The engine of the digital economy is the technology used to deliver finished digital services to businesses and consumers.
Comprising connected devices, broadband infrastructure, cloud software, internet-based services and many other markets, the societal benefits that this technology delivers is measured by proxy, by adding up the total spending by businesses and consumers on finished digital products and services.
Our analysis is that the digital economy could already account for 20% of the real value delivered by the global economy, which is dramatically different to the consensus view which is that the digital economy currently accounts for just 5% of global GDP.
This report provides a clear explanation and compelling examples and analysis for why the value benefits delivered by the digital economy cannot be correctly measured by using conventional economic measures such as spending by consumers or businesses. or GDP and what this implies.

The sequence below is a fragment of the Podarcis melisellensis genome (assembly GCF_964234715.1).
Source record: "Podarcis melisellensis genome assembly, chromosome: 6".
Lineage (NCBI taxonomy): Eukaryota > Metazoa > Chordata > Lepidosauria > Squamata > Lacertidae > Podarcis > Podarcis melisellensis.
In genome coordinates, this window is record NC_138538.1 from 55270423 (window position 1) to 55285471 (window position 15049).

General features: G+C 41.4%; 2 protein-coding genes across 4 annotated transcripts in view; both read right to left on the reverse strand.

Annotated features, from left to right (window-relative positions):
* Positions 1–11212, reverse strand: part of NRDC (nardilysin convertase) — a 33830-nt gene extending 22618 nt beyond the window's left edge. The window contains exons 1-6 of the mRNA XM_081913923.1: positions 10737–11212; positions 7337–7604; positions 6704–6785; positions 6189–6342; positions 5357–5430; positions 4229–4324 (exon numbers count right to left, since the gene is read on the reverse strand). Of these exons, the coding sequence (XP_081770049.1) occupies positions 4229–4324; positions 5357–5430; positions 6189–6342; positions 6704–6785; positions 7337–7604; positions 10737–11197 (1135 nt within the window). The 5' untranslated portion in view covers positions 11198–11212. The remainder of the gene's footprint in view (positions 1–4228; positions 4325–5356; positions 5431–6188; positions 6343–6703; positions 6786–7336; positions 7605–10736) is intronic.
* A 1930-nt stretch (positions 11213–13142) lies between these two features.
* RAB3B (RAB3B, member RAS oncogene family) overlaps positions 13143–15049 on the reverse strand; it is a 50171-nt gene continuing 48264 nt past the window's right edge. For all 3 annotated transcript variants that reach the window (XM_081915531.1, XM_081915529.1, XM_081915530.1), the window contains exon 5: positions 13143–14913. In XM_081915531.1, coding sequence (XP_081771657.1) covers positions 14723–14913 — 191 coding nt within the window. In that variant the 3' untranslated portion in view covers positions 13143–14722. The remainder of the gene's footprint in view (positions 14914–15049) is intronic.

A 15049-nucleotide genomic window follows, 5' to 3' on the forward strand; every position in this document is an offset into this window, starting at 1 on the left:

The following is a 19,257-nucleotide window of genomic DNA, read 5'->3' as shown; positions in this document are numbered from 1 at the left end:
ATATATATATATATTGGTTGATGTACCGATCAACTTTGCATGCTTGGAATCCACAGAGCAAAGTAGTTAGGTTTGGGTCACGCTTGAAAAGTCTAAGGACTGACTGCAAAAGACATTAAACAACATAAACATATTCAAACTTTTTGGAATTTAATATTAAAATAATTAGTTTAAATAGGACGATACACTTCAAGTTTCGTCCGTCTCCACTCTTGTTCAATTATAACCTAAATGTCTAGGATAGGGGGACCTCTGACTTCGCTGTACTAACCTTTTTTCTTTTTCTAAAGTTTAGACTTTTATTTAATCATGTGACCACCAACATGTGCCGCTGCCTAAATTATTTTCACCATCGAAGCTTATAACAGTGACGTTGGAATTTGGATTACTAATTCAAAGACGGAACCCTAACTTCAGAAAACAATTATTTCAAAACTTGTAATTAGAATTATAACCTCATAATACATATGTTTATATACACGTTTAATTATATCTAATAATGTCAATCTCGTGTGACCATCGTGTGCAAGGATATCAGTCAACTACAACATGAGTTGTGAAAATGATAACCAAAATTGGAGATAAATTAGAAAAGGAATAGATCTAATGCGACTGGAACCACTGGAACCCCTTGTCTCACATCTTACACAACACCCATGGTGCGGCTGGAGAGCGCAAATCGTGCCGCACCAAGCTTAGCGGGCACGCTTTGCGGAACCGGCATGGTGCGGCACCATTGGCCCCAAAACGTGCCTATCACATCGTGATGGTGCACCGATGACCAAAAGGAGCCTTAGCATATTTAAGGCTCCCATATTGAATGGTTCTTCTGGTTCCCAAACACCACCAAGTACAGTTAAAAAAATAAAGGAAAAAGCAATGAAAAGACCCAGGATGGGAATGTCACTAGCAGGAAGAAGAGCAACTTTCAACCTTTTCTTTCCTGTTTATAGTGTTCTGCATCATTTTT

What is the digital economy?6
Why are policy makers fixated on GDP & GDP growth?6
How is GDP defined?8
Where did GDP come from?8
Known Limitations of GDP9
GDP is merely a proxy for societal prosperity9
GDP excludes social factors9
GDP is calculated using a methodology defined in the 1940s10
GDP cannot measure work that is done ‘outside’ of the economy11
GDP assumes that planetary resources are infinite and the cost of pollution is zero12
Counter argument: everything is fine13
Using GDP To Measure The Digital Economy15
Example Industry Segments15
Analysis: How Big Is The Problem?20
The True Value of the Digital Economy22
More realistic estimates22
Dr Dave Taylor23
|Title:||GDP Cannot Explain The Digital Economy|
|Updated:||03 Jun 2016|
|Delivery:||Email and Online.|